The Fight for Control: Andrew Lee on Open-Sourcing PIA

When I learned that our new sister company, Private Internet Access (PIA), was opening its source code, I immediately wanted to know the backstory, especially since privacy is the theme of this month's Linux Journal. So I contacted Andrew Lee, who founded PIA, and an interview ensued. Here it is. DS: What made you start PIA in the first place? Did you have a particular population or use case—or set of use cases—in mind?

Privacy Plugins

Protect yourself from privacy-defeating ad trackers and malicious JavaScript with these privacy-protecting plugins.

An FUQ for the GDPR

We started writing this on Privmas Eve: the day before Privmas, aka GDPR Day: the one marked red on the calendars of every company in the world holding an asset the GDPR has suddenly made toxic: personal data. The same day—25 May—should be marked green for everyone who has hated the simple fact that harvesting personal data from everybody on the internet has been too damned easy for too damned long for too damned many companies, and governments too.

Nextcloud 13: How to Get Started and Why You Should

Nextcloud could be the first step toward replacing proprietary services like Dropbox and Skype. In its simplest form, the Nextcloud server is "just" a personal, free software alternative to services like Dropbox or iCloud. You can set it up so your files are always accessible via the internet, from wherever you are, and share them with your friends. However, Nextcloud can do so much more.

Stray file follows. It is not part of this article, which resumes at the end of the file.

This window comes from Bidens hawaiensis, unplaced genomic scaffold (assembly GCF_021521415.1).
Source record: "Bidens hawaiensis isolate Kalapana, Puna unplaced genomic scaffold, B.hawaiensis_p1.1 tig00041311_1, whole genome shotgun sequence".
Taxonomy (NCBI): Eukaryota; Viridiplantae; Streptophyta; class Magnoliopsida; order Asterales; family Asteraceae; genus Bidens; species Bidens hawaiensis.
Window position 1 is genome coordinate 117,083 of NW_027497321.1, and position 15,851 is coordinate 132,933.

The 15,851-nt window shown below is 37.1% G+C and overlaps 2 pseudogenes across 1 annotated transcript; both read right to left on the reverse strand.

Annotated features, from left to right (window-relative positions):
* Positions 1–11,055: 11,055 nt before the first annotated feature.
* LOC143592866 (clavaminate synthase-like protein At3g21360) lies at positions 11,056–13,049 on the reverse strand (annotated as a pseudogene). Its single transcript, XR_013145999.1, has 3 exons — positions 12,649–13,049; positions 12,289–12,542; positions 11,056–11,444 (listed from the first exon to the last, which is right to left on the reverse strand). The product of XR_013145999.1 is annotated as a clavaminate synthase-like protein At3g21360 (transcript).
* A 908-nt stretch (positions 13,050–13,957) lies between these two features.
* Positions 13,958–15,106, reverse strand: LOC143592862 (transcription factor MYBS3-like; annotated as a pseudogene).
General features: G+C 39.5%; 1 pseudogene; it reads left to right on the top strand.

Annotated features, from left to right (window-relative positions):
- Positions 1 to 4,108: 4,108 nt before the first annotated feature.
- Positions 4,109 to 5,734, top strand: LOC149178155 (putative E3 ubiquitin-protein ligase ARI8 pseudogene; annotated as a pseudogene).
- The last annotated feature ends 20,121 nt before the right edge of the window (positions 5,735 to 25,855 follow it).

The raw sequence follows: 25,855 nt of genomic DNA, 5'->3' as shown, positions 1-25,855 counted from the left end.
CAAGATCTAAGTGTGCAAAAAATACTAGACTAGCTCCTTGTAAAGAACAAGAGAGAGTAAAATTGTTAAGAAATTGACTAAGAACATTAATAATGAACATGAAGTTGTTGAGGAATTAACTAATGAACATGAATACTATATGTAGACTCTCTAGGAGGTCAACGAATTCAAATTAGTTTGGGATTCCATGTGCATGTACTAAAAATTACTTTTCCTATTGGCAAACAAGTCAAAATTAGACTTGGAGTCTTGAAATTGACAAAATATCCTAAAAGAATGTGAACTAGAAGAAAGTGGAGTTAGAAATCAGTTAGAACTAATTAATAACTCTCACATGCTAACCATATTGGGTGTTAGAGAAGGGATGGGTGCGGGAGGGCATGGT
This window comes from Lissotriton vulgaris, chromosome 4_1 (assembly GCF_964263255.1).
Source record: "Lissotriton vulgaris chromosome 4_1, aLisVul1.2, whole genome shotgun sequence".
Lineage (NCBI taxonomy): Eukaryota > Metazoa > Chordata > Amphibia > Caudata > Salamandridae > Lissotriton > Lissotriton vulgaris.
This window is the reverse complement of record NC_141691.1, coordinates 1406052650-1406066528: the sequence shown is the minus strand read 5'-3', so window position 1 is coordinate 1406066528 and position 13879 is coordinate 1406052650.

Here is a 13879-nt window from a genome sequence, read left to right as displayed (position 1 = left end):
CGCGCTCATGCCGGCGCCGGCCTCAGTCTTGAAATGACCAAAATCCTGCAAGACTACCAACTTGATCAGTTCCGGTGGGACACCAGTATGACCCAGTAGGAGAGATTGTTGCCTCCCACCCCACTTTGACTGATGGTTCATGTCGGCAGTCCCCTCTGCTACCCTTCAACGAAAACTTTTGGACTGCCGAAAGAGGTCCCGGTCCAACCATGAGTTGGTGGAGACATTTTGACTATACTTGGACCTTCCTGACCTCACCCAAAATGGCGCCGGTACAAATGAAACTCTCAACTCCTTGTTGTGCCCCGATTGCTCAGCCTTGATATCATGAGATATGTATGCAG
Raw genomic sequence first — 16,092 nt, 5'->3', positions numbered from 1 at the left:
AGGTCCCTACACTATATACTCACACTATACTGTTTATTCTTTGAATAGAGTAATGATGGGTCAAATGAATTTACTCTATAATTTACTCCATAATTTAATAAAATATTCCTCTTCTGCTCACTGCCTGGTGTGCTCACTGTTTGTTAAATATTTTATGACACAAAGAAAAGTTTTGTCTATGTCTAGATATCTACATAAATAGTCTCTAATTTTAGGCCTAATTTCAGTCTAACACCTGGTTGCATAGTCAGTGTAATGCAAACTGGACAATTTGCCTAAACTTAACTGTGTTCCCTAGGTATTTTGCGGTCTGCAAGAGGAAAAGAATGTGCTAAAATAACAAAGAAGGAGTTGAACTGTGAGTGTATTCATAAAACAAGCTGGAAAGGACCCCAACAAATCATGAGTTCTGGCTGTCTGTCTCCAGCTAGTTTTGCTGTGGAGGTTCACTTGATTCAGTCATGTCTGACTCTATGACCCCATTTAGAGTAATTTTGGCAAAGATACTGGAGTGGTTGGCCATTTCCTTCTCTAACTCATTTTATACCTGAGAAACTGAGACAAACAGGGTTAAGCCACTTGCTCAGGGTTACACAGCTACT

Privacy Is Still Personal

We solved privacy in the natural world with clothing, shelter, manners and laws. So far in the digital world, we have invisibility cloaks and the GDPR. The fastest way to get the rest of what we need is to recognize that privacy isn't a grace of platforms or governments. In the physical world, privacy isn't controversial. In the digital world, it is.

Review: the Librem 13v2

The Librem 13—"the first 13-inch ultraportable designed to protect your digital life"—ticks all the boxes, but is it as good in real life as it is on paper?

The GDPR Takes Open Source to the Next Level